Remember, the stress in the sympathetic system will create rapid shallow breathing. As well as a tight anus to protect the spinal cord, higher blood pressure, and faster heart rate. That comes from the adrenaline your body pumps out when you get stressed. Your breath is the most effective tool to reverse the parasympathetic (fight or flight) response and bring you back to a sympathetic relaxed state. Relaxing the pelvic floor and showing your body that you are not threatened will help the rest of the systems follow.
Learning breathwork and meditation can help your body relax after a stressful situation. Meditation and breathwork can be powerful tools to use before starting a big meeting, having an uneasy conversation, or doing any task that makes you uncomfortable. It reminds the body that you are safe and allows you to focus better.
Tip 2. Mindset
The thoughts and attitudes you have surrounding stress are powerful. If something happens to you and your initial reaction is to fight back or run like an animal, then you are likely being dominated by animalistic instincts. True power lies in the ability to have something negative happen and to remain in control of yourself calmly. We like to call this having a growth mindset vs a fixed mindset. The growth mindset will help you feel less stressed and more resilient to change, which will help you become more successful overall. The fixed mindset will keep you stressed, panicked, and stuck in your rut. See Figure 2.
Yes, there will always be things that annoy you. However, if you allow everything to uproot you and destroy your peace, you will be powerless over yourself and your emotions. Not only will this affect your basal metabolic rate and hormones from the harmful effects of long-term stress, but this can also lead to negative coping habits such as stress eating.
Shifting your mindset from a negative pessimist who always assumes the worst to a realistic optimist who is more relaxed about things will take time. A few things you can do to start transforming your mind include the following.
Not everything suggested below will work for everyone; try the ones you are interested in and see what resonates with and works for you! See Figure 3 for more encouragement on adopting a growth mindset!
- Daily gratitude journal
- Positive affirmations
- Cognitive behavior therapy (You do this under the guidance of a licensed therapist)
- Doing a 12-step program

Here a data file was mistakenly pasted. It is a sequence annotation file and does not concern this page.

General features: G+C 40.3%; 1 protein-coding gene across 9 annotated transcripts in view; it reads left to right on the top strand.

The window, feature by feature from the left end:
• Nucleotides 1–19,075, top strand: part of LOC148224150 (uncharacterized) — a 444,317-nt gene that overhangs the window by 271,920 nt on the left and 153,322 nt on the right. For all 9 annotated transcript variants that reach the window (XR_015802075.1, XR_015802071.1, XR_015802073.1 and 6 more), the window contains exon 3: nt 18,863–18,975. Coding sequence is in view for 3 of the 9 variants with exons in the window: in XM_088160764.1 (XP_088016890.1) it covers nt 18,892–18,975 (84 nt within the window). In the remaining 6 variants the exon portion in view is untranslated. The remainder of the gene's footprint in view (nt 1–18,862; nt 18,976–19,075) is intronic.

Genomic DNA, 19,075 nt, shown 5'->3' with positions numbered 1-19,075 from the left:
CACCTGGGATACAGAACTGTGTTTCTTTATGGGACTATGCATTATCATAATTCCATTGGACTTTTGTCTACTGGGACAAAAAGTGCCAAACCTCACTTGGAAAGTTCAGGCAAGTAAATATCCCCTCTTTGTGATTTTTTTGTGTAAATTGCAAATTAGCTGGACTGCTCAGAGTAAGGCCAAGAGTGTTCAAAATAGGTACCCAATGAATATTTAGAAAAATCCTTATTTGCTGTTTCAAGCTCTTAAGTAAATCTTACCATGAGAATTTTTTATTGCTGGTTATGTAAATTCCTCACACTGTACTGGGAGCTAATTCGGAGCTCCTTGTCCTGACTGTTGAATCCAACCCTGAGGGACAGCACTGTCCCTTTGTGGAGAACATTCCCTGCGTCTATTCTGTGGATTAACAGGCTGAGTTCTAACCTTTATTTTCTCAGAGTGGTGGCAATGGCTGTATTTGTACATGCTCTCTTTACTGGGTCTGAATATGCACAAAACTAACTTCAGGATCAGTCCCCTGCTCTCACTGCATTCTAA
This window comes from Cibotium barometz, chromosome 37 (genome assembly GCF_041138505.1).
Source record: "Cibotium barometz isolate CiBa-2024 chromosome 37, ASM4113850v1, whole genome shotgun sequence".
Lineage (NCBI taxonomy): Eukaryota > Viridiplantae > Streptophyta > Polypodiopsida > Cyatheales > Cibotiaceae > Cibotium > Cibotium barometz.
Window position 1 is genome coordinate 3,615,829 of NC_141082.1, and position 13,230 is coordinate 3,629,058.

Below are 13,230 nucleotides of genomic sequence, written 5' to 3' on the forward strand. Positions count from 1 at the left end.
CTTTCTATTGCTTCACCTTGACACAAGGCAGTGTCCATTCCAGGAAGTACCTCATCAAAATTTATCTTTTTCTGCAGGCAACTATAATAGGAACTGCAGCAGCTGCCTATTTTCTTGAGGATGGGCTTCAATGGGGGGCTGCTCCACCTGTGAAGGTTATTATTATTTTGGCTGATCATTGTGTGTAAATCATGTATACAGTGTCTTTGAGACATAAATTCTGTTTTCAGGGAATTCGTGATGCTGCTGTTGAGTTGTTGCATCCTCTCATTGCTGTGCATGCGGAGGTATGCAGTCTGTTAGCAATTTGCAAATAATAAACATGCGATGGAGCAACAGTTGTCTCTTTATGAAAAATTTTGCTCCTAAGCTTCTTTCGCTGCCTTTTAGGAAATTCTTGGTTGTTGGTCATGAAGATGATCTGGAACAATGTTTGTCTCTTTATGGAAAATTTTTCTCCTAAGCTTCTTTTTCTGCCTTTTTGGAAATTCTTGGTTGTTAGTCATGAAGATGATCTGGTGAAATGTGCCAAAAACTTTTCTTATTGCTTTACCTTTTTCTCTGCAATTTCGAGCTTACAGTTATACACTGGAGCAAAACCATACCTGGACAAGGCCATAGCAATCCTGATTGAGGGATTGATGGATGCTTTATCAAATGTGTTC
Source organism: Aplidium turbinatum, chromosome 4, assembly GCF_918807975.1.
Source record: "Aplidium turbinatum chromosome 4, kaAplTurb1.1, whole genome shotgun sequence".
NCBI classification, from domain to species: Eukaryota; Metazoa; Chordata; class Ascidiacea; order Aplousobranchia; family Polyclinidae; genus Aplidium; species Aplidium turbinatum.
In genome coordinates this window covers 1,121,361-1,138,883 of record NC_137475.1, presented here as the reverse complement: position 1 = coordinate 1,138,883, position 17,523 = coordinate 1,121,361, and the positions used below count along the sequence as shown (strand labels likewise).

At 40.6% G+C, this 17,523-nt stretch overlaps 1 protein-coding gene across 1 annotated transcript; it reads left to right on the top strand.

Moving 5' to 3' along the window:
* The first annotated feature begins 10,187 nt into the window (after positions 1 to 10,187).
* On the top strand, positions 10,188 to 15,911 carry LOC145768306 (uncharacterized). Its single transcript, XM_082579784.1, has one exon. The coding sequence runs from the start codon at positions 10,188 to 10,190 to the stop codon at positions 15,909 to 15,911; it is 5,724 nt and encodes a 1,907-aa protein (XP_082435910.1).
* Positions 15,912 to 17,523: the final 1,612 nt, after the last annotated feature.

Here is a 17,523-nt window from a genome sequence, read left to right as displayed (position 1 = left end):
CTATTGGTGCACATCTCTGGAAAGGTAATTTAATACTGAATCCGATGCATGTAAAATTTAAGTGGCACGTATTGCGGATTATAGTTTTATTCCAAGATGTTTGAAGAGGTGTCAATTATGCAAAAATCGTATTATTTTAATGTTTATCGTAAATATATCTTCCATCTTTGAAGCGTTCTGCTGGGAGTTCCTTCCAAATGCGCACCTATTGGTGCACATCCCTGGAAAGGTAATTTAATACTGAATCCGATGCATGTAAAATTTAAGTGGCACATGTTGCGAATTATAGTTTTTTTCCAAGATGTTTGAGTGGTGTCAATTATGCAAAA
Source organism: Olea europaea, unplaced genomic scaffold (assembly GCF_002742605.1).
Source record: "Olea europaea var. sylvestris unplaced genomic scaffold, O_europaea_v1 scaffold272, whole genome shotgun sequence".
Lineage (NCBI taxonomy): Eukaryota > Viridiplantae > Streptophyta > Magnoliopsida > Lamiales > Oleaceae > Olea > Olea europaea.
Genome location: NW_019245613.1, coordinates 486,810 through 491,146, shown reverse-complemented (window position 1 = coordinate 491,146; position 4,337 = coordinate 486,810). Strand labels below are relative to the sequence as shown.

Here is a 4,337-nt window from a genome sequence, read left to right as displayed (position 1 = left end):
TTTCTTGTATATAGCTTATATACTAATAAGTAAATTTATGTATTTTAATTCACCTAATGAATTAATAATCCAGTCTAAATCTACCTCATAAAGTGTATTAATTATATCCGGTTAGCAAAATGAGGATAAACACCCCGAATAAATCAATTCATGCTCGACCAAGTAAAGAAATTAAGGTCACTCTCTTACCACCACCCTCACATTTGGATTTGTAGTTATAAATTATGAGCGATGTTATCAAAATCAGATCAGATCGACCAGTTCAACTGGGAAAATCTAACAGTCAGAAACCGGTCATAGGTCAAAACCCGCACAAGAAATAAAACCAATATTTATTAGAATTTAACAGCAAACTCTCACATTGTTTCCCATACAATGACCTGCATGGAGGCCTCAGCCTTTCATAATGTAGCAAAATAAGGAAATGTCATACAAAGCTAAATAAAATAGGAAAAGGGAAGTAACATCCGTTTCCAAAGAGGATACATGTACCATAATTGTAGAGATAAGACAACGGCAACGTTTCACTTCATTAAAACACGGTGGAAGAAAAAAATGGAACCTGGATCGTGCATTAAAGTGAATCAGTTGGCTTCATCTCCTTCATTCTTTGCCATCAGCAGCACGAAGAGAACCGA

- Finding a church group to connect with
- Surround yourself with a community of people you want to be more like. (After all, you are the sum of the 5 people you spend the most time with)
- Do things that have a positive effect on your Epigenetics. Like changes to your environment, what you consume, and even your internal dialogue.
- Find a mental performance coach, like Headstrong Consulting.
- Read books and listen to podcasts about mindsets/ productivity
- In some cases, there can be chemical drugs that can aid in mindset changes. Talk to your doctor if this is the route you want to take. Our providers can discuss this with you if you feel like you’re struggling with food addiction.
- All of these solutions will have a positive long-term effect on your brain through neuroplasticity. Helping you become healthier and more resilient over time.
Tip 3. Find a Routine
It’s no secret that chaos is a recipe for disaster. Humans thrive when there is an appropriate level of stability and consistency. See the stress performance curve in Figure 4. Life is stressful enough; we don’t need to add to it by living an unpredictable and chaotic life. Different people will thrive under different levels of pressure. Just because Elon Musk can work as much as he does with high-stress and high-risk scenarios doesn’t mean you can do the same. He has a big team of support helping him. As well as decades of experience learning what his stress limit is. I commonly hear that successful CEOs, entrepreneurs, and celebrities all have dialed in their personal routines that put them on autopilot for those tasks. Allowing them to put their decision-making skills toward more important things.